"allowing officers to remain anonymous when they interact with the public contributes to mistrust and undermines accountability," says lopez, in a separate letter to jackson, written on tuesday. that letter was released on friday. lopez further writes, "the failure to wear name plates conveys a message to community members that, through anonymity, officers may seek to act with impunity."

       

 

Friday, September 26, 2014

Attorney General Eric Holder Announced He Will Resign Pending A Successor

attorney general eric holder announced his resignation on thursday at an emotional white house ceremony. president barack obama praised holder saying he did a "superb job," and mentioned holder will leave his post at the justice department once a successor is confirmed.

holder acknowledged his family and colleagues by saying, "i thank you all for joining me on a journey that now moves in another direction, but that will always be guided by the pursuit of justice and aimed at the north star." 

holder, 63, also expressed gratitude for obama, whom he called his colleague adding, "but the bonds between us are much deeper than that. in good times and bad, in things personal and professional, you have been there for me. i am proud to call you my friend."

holder is the first black to hold the nation's top law enforcement position. he's been in the job for nearly six years, since obama began his (own historic) reign as commander-in-chief. if holder remains in the position in december, he would be the third longest-serving attorney general. 

"i have loved the department of justice ever since as a young boy i watched robert kennedy prove during the civil rights movement how the department can - and must - always be a force for that which is right. i hope that i have done honor to the faith you placed in me, mr. president, and to the legacy of all those who served before me," said holder.    

under holder, the department of justice (doj) sought to protect voters' rights, women's rights and lgbt rights. obama said holder helped lower the crime rate and incarceration rate by 10% in six years. the doj also encouraged judges to use discretion in sentencing low-level drug offenders, reduced the disparity between crack and powder cocaine penalties from 100-1 to 18-1, and eliminate "draconian" mandatory minimums.

holder made criminal justice reform his top priority in 2014. he went to ferguson, missouri last month after michael brown, an unarmed black male, was killed by a white police officer, darren wilson. holder wants to restore trust between law enforcement and black and brown communities. he plans to go to scranton, pennsylvania on friday, and complete his goal of visiting all 93 u.s. attorney's offices.

before he was sworn in as the 82nd attorney general in february 2009, holder served as president bill clinton's deputy attorney general, the first black to hold to hold that position. the columbia law school graduate was previously u.s. attorney for the district of columbia and served during ronald reagan's administration as an associate judge at the superior court of the district of columbia.    
 
    




     

 

Tuesday, September 23, 2014

Georgia's Incarceration Rate for Blacks drops 20% in five years

the incarceration rate among blacks in georgia dropped by 20% in five years. the change signals a shift in their approach to sentencing and offender treatment. driven to cut costs and improve outcomes, lawmakers increasingly reject tough-on-crime models which once defined the state.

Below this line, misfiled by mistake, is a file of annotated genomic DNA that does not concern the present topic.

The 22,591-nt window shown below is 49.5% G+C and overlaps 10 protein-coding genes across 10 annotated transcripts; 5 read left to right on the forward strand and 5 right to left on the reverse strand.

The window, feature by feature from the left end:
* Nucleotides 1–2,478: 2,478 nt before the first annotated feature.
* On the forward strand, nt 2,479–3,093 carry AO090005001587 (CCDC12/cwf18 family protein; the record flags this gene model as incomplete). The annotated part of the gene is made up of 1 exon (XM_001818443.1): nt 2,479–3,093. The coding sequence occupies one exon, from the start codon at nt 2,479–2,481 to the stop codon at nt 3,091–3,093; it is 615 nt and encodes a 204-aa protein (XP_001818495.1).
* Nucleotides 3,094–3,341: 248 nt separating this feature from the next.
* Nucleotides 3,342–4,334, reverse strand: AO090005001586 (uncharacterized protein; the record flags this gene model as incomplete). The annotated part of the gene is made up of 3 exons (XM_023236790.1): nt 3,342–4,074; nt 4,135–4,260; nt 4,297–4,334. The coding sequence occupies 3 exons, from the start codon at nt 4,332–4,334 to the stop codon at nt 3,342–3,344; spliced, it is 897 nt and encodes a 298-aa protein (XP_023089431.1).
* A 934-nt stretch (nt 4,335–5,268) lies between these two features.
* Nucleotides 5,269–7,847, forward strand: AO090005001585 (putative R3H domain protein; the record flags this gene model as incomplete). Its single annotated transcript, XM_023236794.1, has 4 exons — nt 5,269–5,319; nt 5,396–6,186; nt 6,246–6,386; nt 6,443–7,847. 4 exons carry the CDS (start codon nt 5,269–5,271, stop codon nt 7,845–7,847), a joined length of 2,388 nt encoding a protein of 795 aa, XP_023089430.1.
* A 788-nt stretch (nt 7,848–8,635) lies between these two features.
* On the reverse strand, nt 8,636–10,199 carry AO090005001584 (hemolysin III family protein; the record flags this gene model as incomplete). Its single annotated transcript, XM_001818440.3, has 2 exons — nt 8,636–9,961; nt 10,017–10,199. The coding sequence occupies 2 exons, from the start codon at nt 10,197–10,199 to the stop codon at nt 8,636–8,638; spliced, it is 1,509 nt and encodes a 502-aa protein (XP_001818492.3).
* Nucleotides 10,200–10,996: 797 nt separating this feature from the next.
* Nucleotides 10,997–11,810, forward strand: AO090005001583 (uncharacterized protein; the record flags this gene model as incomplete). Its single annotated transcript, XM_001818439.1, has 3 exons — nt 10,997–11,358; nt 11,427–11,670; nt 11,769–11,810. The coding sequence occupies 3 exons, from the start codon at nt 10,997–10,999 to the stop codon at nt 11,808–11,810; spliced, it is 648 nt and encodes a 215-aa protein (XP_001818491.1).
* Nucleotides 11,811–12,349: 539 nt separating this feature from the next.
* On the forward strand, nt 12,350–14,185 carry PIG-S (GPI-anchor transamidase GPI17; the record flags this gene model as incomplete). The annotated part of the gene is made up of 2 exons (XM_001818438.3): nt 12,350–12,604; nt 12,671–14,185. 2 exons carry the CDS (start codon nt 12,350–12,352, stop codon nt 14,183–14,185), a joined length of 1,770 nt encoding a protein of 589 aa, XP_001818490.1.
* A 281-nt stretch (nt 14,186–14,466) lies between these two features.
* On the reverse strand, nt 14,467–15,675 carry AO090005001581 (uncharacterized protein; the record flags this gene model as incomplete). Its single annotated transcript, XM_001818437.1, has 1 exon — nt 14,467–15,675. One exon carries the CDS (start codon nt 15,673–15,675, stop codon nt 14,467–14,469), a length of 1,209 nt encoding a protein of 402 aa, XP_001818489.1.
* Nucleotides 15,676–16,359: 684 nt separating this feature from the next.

instead, they're adopting public health-based solutions, including treatment centers for drug addicts and inmates with mental illness, as well as accountability courts offering alternatives to incarceration for offenders working to experience drug-free living and optimum mental health.

georgia's progressive reforms have improved outcomes for offenders of all ethnic groups. in fact, they've cut the state's overall incarceration rate by 15% since 2009, which is both remarkable and historic considering the state's dark past with black prisoners. 

though blacks are currently over-represented in georgia prisons - making up more than 60% of the state population but less than 32% of the overall state population - the encouraging decline affirms success towards fair sentencing practices and outcomes.      


Saturday, September 20, 2014

National Organization of Women President demands NFL Commissioner Roger Goodell Resign Imnmediately

the national organization for women (now) president terry o'neill wants national football league (nfl) commissioner roger goodell to resign effective immediately. goodell held a hotly anticipated press conference on friday to address the maligned league's current stance on domestic violence issues.

goodell, in the almost 45-minute conference, admitted he 'made a mistake in the ray rice matter' and was 'sorry' for it. goodell asserted he would not resign, but would hire a personal conduct committee, before the 2015 super bowl, to establish a policy of higher standards and moral integrity. goodell also promised greater transparency in the league's handling of such issues in the future.

but o'neill questions goodell's leadership qualities. she said, "glaringly absent from mr. goodell's remarks is a commitment to conduct an independent investigation into all of the incidents of domestic violence, dating violence, sexual assault and stalking on his watch. roger goodell's steadfast refusal to broach these questions speaks a lot louder than his formulaic mea culpas and repeated promises that he's going to do better." 

o'neill said, "now continues to demand that he resign and that his successor appoint a thorough, independent investigator with full authority to unpack all relevant aspects of the nfl's response to incidents of domestic violence, dating violence, sexual assault and stalking, and to make serious recommendations for change. the time for half measures and pr feints is long past. roger goodell must go."